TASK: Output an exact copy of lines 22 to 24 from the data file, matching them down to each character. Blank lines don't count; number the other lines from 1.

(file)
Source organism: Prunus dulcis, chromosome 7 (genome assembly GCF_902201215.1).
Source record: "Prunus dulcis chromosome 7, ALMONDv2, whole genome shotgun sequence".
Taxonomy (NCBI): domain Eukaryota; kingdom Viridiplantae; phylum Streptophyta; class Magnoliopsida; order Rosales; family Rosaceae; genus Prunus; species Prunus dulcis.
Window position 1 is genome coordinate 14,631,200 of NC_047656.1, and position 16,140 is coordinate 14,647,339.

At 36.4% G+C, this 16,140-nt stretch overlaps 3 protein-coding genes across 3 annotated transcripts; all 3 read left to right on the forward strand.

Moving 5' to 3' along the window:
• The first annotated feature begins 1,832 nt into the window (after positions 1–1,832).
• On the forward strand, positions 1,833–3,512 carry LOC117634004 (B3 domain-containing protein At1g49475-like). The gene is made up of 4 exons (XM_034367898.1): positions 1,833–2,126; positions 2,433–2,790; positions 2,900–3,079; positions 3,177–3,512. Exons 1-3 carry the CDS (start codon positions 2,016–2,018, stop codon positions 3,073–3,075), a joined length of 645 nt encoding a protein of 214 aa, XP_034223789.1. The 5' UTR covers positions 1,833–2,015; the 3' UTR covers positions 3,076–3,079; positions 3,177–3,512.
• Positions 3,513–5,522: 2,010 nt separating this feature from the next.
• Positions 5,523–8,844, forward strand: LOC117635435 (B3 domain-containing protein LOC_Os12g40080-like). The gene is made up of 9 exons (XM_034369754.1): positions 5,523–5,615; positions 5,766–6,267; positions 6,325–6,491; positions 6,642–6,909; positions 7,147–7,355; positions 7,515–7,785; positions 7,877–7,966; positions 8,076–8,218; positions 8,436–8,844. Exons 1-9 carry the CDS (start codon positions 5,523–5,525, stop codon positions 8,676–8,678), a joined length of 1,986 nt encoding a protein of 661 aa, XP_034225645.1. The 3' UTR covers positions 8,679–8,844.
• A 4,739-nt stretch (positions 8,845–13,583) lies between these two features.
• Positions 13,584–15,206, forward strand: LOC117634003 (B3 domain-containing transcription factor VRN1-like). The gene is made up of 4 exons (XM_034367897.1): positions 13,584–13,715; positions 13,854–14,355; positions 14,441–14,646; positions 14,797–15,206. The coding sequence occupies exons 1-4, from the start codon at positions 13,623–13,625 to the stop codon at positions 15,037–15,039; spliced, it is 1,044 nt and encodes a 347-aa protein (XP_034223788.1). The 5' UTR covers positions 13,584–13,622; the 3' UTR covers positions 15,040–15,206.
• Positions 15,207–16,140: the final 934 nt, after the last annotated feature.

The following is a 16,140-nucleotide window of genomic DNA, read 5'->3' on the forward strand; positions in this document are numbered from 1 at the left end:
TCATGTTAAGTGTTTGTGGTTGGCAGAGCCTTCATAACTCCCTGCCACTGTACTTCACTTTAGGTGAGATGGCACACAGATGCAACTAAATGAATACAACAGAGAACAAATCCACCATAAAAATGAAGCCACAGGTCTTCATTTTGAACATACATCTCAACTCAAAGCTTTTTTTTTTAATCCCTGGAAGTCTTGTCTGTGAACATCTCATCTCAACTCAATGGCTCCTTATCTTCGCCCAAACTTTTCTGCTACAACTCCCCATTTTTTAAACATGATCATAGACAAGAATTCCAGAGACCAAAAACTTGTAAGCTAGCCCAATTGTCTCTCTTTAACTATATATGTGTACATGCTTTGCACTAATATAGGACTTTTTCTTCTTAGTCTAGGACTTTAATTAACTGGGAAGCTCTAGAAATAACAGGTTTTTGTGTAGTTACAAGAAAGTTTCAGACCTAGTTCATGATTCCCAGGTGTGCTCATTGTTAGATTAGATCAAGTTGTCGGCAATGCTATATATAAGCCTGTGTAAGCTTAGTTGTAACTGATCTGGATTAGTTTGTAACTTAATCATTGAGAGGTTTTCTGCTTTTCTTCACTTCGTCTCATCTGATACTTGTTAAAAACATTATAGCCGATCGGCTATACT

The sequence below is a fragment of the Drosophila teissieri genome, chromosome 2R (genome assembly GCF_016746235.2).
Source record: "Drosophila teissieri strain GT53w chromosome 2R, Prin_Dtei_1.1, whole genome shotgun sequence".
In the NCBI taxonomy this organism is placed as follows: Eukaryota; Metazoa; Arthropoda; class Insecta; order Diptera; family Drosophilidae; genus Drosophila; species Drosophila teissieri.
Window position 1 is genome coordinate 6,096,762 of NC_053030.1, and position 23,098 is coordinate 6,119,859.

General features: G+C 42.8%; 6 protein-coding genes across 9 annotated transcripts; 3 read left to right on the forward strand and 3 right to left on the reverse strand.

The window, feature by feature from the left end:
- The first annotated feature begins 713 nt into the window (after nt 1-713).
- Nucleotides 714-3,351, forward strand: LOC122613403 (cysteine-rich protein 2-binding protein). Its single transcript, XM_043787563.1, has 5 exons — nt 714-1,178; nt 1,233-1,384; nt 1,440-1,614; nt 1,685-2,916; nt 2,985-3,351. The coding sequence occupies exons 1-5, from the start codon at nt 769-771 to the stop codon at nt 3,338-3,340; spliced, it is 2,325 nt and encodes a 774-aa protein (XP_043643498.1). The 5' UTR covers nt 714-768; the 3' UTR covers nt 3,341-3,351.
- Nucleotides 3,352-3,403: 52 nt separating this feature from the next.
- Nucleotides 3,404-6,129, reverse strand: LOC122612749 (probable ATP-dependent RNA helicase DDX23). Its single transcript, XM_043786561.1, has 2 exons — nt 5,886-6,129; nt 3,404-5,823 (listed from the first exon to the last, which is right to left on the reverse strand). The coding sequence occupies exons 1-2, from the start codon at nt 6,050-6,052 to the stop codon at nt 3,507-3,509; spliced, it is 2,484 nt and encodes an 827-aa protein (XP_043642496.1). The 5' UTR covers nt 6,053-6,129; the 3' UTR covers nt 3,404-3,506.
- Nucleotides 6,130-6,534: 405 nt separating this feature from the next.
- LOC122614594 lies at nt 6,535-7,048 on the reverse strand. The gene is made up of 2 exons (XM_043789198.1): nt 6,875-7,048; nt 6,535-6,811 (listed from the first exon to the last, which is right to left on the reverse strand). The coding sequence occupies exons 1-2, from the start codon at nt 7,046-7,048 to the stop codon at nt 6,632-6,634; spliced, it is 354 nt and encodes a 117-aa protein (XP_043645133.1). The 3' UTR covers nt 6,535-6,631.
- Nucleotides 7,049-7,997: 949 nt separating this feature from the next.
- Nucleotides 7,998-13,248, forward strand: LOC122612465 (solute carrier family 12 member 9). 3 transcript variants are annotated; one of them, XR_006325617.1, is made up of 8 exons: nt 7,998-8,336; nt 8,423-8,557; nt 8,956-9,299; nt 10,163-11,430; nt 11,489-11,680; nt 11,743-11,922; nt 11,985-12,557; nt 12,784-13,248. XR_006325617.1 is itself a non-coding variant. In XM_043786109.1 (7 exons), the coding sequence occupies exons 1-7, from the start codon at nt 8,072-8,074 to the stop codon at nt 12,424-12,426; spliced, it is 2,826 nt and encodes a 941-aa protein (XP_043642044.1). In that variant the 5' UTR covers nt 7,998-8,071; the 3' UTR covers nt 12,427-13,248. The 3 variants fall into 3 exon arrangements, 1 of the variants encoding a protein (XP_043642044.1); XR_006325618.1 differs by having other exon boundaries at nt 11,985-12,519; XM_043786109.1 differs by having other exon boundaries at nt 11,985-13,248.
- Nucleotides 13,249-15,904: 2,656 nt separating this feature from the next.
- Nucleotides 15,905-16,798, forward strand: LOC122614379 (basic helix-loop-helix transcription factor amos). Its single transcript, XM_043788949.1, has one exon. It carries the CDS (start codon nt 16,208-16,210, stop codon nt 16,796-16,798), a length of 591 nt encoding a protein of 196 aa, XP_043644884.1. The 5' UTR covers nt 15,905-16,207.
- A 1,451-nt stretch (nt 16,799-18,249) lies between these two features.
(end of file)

- The first annotated feature begins 713 nt into the window (after nt 1-713).
- Nucleotides 714-3,351, forward strand: LOC122613403 (cysteine-rich protein 2-binding protein). Its single transcript, XM_043787563.1, has 5 exons — nt 714-1,178; nt 1,233-1,384; nt 1,440-1,614; nt 1,685-2,916; nt 2,985-3,351. The coding sequence occupies exons 1-5, from the start codon at nt 769-771 to the stop codon at nt 3,338-3,340; spliced, it is 2,325 nt and encodes a 774-aa protein (XP_043643498.1). The 5' UTR covers nt 714-768; the 3' UTR covers nt 3,341-3,351.
- Nucleotides 3,352-3,403: 52 nt separating this feature from the next.